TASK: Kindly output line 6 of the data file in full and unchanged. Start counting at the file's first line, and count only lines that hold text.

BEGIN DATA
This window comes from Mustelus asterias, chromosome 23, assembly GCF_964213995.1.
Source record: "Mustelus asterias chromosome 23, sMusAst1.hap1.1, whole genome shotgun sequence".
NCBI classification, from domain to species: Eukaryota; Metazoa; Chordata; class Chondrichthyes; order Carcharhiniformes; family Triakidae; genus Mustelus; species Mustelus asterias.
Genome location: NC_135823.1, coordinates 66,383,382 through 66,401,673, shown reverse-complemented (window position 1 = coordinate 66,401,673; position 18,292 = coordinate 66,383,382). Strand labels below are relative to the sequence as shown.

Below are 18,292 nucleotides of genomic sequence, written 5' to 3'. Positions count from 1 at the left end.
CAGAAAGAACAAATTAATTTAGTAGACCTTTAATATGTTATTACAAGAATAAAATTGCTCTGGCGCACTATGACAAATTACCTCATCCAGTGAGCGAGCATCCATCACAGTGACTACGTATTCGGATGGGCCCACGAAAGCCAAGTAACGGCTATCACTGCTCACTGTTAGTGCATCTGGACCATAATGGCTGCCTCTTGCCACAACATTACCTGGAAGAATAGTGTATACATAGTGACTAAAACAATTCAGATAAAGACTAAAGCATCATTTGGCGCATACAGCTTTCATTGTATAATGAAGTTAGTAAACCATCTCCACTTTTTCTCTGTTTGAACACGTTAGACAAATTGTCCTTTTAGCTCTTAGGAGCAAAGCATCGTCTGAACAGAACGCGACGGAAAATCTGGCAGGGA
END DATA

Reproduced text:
CAGAAAGAACAAATTAATTTAGTAGACCTTTAATATGTTATTACAAGAATAAAATTGCTCTGGCGCACTATGACAAATTACCTCATCCAGTGAGCGAGCATCCATCACAGTGACTACGTATTCGGATGGGCCCACGAAAGCCAAGTAACGGCTATCACTGCTCACTGTTAGTGCATCTGGACCATAATGGCTGCCTCTTGCCACAACATTACCTGGAAGAATAGTGTATACATAGTGACTAAAACAATTCAGATAAAGACTAAAGCATCATTTGGCGCATACAGCTTTCATTGTATAATGAAGTTAGTAAACCATCTCCACTTTTTCTCTGTTTGAACACGTTAGACAAATTGTCCTTTTAGCTCTTAGGAGCAAAGCATCGTCTGAACAGAACGCGACGGAAAATCTGGCAGGGA